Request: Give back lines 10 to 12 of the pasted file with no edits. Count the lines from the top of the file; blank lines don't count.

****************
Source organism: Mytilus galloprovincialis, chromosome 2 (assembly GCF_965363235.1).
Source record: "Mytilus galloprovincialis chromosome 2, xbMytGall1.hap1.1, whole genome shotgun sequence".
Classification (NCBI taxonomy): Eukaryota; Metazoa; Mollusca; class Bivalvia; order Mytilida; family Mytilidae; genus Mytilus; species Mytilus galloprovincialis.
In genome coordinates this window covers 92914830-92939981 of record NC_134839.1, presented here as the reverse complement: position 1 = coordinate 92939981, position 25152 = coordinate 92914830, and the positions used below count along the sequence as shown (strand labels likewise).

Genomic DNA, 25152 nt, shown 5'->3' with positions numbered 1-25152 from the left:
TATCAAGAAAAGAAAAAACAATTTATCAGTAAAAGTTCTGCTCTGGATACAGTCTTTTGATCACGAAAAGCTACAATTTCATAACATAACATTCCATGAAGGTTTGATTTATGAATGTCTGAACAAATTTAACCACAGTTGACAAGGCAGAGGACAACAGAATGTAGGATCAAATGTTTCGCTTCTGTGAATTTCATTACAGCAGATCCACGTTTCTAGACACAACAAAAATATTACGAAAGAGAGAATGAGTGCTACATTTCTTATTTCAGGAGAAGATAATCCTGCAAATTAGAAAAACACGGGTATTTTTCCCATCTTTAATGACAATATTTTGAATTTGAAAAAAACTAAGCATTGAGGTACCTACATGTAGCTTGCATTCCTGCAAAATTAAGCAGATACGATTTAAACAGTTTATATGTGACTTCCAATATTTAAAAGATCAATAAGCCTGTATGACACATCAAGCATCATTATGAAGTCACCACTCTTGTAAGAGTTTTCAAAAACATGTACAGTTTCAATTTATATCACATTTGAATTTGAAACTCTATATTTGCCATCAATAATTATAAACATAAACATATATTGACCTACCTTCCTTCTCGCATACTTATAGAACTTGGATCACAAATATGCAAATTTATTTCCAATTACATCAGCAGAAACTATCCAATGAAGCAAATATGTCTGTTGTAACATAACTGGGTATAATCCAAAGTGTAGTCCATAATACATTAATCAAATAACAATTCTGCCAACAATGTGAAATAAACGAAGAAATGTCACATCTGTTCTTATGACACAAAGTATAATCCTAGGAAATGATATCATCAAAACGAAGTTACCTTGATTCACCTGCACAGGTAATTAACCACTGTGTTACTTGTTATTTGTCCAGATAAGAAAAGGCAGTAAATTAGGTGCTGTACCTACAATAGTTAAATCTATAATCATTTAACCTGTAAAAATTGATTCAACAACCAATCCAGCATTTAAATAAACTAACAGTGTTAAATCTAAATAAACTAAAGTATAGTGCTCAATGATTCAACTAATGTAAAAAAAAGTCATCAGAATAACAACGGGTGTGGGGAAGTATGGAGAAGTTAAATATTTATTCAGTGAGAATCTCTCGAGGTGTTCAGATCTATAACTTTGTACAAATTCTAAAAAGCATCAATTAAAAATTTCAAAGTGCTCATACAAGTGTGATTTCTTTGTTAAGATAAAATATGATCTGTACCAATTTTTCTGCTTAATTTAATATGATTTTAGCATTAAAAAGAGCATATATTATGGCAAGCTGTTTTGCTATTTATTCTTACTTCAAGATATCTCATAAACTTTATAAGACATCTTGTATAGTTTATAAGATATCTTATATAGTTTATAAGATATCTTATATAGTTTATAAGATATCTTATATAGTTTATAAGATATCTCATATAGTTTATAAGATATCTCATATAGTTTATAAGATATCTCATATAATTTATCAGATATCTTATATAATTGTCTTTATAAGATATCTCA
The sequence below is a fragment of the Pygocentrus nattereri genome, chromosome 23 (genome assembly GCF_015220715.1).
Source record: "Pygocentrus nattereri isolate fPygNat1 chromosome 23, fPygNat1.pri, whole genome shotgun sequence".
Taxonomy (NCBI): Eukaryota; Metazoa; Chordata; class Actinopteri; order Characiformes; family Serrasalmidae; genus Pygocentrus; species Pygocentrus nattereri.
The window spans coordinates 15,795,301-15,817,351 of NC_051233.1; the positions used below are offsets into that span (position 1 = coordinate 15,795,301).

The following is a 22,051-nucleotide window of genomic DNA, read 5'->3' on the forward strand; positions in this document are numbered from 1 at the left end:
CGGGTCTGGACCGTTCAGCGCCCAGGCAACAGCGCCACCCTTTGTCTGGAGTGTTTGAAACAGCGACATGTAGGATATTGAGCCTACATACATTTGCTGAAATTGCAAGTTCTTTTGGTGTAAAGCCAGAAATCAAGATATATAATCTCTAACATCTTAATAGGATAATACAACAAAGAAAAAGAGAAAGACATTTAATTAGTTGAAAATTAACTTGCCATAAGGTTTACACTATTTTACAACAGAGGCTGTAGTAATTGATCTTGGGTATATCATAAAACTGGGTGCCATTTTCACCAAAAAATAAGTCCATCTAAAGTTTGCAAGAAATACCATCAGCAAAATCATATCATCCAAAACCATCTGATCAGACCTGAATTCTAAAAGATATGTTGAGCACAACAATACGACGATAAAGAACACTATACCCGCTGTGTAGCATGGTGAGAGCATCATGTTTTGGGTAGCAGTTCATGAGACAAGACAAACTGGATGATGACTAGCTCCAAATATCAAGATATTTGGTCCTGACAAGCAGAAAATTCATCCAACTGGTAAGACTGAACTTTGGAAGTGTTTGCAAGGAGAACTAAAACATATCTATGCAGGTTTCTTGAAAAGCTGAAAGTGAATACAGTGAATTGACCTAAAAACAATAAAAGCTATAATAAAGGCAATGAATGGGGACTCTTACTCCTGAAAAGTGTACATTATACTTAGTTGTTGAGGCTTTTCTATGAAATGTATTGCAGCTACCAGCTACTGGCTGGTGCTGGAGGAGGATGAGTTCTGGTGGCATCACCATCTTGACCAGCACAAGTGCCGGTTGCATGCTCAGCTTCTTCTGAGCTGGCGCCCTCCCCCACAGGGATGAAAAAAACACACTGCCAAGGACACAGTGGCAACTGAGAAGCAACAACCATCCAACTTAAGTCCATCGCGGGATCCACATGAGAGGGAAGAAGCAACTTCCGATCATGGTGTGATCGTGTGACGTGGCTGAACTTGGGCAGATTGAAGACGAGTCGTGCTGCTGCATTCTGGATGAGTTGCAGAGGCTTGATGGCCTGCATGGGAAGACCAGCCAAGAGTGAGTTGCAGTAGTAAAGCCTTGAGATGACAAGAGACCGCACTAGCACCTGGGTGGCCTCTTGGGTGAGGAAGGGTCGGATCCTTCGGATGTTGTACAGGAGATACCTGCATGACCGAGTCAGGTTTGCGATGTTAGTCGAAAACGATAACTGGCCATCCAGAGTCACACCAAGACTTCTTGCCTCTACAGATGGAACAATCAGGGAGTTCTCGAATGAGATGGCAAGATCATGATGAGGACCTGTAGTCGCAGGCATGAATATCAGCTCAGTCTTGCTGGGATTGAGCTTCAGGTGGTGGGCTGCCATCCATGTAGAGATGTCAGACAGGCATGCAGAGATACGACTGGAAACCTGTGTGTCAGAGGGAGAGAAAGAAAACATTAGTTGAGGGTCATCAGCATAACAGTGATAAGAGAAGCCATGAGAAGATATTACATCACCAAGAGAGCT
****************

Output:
The window spans coordinates 15,795,301-15,817,351 of NC_051233.1; the positions used below are offsets into that span (position 1 = coordinate 15,795,301).

The following is a 22,051-nucleotide window of genomic DNA, read 5'->3' on the forward strand; positions in this document are numbered from 1 at the left end:
CGGGTCTGGACCGTTCAGCGCCCAGGCAACAGCGCCACCCTTTGTCTGGAGTGTTTGAAACAGCGACATGTAGGATATTGAGCCTACATACATTTGCTGAAATTGCAAGTTCTTTTGGTGTAAAGCCAGAAATCAAGATATATAATCTCTAACATCTTAATAGGATAATACAACAAAGAAAAAGAGAAAGACATTTAATTAGTTGAAAATTAACTTGCCATAAGGTTTACACTATTTTACAACAGAGGCTGTAGTAATTGATCTTGGGTATATCATAAAACTGGGTGCCATTTTCACCAAAAAATAAGTCCATCTAAAGTTTGCAAGAAATACCATCAGCAAAATCATATCATCCAAAACCATCTGATCAGACCTGAATTCTAAAAGATATGTTGAGCACAACAATACGACGATAAAGAACACTATACCCGCTGTGTAGCATGGTGAGAGCATCATGTTTTGGGTAGCAGTTCATGAGACAAGACAAACTGGATGATGACTAGCTCCAAATATCAAGATATTTGGTCCTGACAAGCAGAAAATTCATCCAACTGGTAAGACTGAACTTTGGAAGTGTTTGCAAGGAGAACTAAAACATATCTATGCAGGTTTCTTGAAAAGCTGAAAGTGAATACAGTGAATTGACCTAAAAACAATAAAAGCTATAATAAAGGCAATGAATGGGGACTCTTACTCCTGAAAAGTGTACATTATACTTAGTTGTTGAGGCTTTTCTATGAAATGTATTGCAGCTACCAGCTACTGGCTGGTGCTGGAGGAGGATGAGTTCTGGTGGCATCACCATCTTGACCAGCACAAGTGCCGGTTGCATGCTCAGCTTCTTCTGAGCTGGCGCCCTCCCCCACAGGGATGAAAAAAACACACTGCCAAGGACACAGTGGCAACTGAGAAGCAACAACCATCCAACTTAAGTCCATCGCGGGATCCACATGAGAGGGAAGAAGCAACTTCCGATCATGGTGTGATCGTGTGACGTGGCTGAACTTGGGCAGATTGAAGACGAGTCGTGCTGCTGCATTCTGGATGAGTTGCAGAGGCTTGATGGCCTGCATGGGAAGACCAGCCAAGAGTGAGTTGCAGTAGTAAAGCCTTGAGATGACAAGAGACCGCACTAGCACCTGGGTGGCCTCTTGGGTGAGGAAGGGTCGGATCCTTCGGATGTTGTACAGGAGATACCTGCATGACCGAGTCAGGTTTGCGATGTTAGTCGAAAACGATAACTGGCCATCCAGAGTCACACCAAGACTTCTTGCCTCTACAGATGGAACAATCAGGGAGTTCTCGAATGAGATGGCAAGATCATGATGAGGACCTGTAGTCGCAGGCATGAATATCAGCTCAGTCTTGCTGGGATTGAGCTTCAGGTGGTGGGCTGCCATCCATGTAGAGATGTCAGACAGGCATGCAGAGATACGACTGGAAACCTGTGTGTCAGAGGGAGAGAAAGAAAACATTAGTTGAGGGTCATCAGCATAACAGTGATAAGAGAAGCCATGAGAAGATATTACATCACCAAGAGAGCT